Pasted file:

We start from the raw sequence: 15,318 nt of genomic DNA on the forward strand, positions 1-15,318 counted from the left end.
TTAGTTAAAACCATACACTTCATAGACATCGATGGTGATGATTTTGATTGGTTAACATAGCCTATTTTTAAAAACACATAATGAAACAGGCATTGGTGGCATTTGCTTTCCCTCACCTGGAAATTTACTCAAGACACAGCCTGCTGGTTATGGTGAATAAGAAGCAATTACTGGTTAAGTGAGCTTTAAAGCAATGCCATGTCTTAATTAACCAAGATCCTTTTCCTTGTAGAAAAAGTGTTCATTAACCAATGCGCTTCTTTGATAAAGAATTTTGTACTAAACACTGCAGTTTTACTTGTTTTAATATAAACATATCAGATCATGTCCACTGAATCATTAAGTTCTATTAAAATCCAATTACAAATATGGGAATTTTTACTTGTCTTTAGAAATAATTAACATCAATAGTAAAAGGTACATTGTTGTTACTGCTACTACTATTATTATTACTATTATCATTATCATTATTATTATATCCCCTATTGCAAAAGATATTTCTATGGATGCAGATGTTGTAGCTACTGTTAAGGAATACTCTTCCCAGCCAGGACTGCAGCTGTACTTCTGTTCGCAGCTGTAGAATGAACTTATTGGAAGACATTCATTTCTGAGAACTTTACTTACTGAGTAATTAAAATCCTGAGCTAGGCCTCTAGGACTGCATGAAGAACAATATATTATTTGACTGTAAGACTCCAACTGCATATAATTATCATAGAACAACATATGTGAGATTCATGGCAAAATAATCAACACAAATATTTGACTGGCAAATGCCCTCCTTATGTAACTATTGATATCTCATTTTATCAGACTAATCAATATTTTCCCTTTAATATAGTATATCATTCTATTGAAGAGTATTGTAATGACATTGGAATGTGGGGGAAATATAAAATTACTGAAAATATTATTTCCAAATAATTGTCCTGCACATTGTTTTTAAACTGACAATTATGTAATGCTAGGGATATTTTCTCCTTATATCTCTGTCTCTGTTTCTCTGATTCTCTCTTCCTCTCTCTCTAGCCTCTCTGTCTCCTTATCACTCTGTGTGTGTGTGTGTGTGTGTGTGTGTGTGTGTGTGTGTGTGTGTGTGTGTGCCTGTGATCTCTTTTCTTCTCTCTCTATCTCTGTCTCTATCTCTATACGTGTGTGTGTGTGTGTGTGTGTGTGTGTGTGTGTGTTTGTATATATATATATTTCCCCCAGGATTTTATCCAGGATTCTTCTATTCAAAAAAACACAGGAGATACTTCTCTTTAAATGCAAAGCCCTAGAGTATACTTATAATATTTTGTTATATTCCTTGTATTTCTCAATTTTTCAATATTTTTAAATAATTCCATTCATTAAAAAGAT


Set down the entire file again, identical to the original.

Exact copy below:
We start from the raw sequence: 15,318 nt of genomic DNA on the forward strand, positions 1-15,318 counted from the left end.
TTAGTTAAAACCATACACTTCATAGACATCGATGGTGATGATTTTGATTGGTTAACATAGCCTATTTTTAAAAACACATAATGAAACAGGCATTGGTGGCATTTGCTTTCCCTCACCTGGAAATTTACTCAAGACACAGCCTGCTGGTTATGGTGAATAAGAAGCAATTACTGGTTAAGTGAGCTTTAAAGCAATGCCATGTCTTAATTAACCAAGATCCTTTTCCTTGTAGAAAAAGTGTTCATTAACCAATGCGCTTCTTTGATAAAGAATTTTGTACTAAACACTGCAGTTTTACTTGTTTTAATATAAACATATCAGATCATGTCCACTGAATCATTAAGTTCTATTAAAATCCAATTACAAATATGGGAATTTTTACTTGTCTTTAGAAATAATTAACATCAATAGTAAAAGGTACATTGTTGTTACTGCTACTACTATTATTATTACTATTATCATTATCATTATTATTATATCCCCTATTGCAAAAGATATTTCTATGGATGCAGATGTTGTAGCTACTGTTAAGGAATACTCTTCCCAGCCAGGACTGCAGCTGTACTTCTGTTCGCAGCTGTAGAATGAACTTATTGGAAGACATTCATTTCTGAGAACTTTACTTACTGAGTAATTAAAATCCTGAGCTAGGCCTCTAGGACTGCATGAAGAACAATATATTATTTGACTGTAAGACTCCAACTGCATATAATTATCATAGAACAACATATGTGAGATTCATGGCAAAATAATCAACACAAATATTTGACTGGCAAATGCCCTCCTTATGTAACTATTGATATCTCATTTTATCAGACTAATCAATATTTTCCCTTTAATATAGTATATCATTCTATTGAAGAGTATTGTAATGACATTGGAATGTGGGGGAAATATAAAATTACTGAAAATATTATTTCCAAATAATTGTCCTGCACATTGTTTTTAAACTGACAATTATGTAATGCTAGGGATATTTTCTCCTTATATCTCTGTCTCTGTTTCTCTGATTCTCTCTTCCTCTCTCTCTAGCCTCTCTGTCTCCTTATCACTCTGTGTGTGTGTGTGTGTGTGTGTGTGTGTGTGTGTGTGTGTGTGTGTGTGTGCCTGTGATCTCTTTTCTTCTCTCTCTATCTCTGTCTCTATCTCTATACGTGTGTGTGTGTGTGTGTGTGTGTGTGTGTGTGTGTTTGTATATATATATATTTCCCCCAGGATTTTATCCAGGATTCTTCTATTCAAAAAAACACAGGAGATACTTCTCTTTAAATGCAAAGCCCTAGAGTATACTTATAATATTTTGTTATATTCCTTGTATTTCTCAATTTTTCAATATTTTTAAATAATTCCATTCATTAAAAAGAT